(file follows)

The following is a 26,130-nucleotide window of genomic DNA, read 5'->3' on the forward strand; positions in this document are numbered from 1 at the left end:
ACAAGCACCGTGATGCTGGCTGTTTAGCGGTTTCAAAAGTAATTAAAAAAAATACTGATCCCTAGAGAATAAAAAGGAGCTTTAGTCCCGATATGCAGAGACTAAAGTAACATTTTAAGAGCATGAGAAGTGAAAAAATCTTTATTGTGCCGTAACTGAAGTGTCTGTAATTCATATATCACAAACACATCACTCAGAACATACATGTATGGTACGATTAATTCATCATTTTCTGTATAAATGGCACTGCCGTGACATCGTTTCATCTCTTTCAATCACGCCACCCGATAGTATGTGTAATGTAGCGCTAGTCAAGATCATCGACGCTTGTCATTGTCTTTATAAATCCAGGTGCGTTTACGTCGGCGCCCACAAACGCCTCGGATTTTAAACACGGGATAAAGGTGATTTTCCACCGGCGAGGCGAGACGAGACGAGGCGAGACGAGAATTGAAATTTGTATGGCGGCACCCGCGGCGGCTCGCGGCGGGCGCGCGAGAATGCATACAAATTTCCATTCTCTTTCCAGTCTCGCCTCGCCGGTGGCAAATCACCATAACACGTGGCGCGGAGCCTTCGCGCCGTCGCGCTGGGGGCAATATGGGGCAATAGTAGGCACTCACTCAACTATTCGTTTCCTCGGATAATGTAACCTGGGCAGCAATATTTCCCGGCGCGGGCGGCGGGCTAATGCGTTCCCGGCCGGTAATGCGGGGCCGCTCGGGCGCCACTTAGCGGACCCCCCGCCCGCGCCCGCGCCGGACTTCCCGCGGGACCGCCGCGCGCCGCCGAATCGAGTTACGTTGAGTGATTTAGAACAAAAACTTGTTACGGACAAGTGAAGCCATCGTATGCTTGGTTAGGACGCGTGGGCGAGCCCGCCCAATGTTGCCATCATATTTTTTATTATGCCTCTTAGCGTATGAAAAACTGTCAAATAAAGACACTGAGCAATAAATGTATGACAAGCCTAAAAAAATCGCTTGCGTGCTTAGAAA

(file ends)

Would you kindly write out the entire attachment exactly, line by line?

The following is a 26,130-nucleotide window of genomic DNA, read 5'->3' on the forward strand; positions in this document are numbered from 1 at the left end:
ACAAGCACCGTGATGCTGGCTGTTTAGCGGTTTCAAAAGTAATTAAAAAAAATACTGATCCCTAGAGAATAAAAAGGAGCTTTAGTCCCGATATGCAGAGACTAAAGTAACATTTTAAGAGCATGAGAAGTGAAAAAATCTTTATTGTGCCGTAACTGAAGTGTCTGTAATTCATATATCACAAACACATCACTCAGAACATACATGTATGGTACGATTAATTCATCATTTTCTGTATAAATGGCACTGCCGTGACATCGTTTCATCTCTTTCAATCACGCCACCCGATAGTATGTGTAATGTAGCGCTAGTCAAGATCATCGACGCTTGTCATTGTCTTTATAAATCCAGGTGCGTTTACGTCGGCGCCCACAAACGCCTCGGATTTTAAACACGGGATAAAGGTGATTTTCCACCGGCGAGGCGAGACGAGACGAGGCGAGACGAGAATTGAAATTTGTATGGCGGCACCCGCGGCGGCTCGCGGCGGGCGCGCGAGAATGCATACAAATTTCCATTCTCTTTCCAGTCTCGCCTCGCCGGTGGCAAATCACCATAACACGTGGCGCGGAGCCTTCGCGCCGTCGCGCTGGGGGCAATATGGGGCAATAGTAGGCACTCACTCAACTATTCGTTTCCTCGGATAATGTAACCTGGGCAGCAATATTTCCCGGCGCGGGCGGCGGGCTAATGCGTTCCCGGCCGGTAATGCGGGGCCGCTCGGGCGCCACTTAGCGGACCCCCCGCCCGCGCCCGCGCCGGACTTCCCGCGGGACCGCCGCGCGCCGCCGAATCGAGTTACGTTGAGTGATTTAGAACAAAAACTTGTTACGGACAAGTGAAGCCATCGTATGCTTGGTTAGGACGCGTGGGCGAGCCCGCCCAATGTTGCCATCATATTTTTTATTATGCCTCTTAGCGTATGAAAAACTGTCAAATAAAGACACTGAGCAATAAATGTATGACAAGCCTAAAAAAATCGCTTGCGTGCTTAGAAA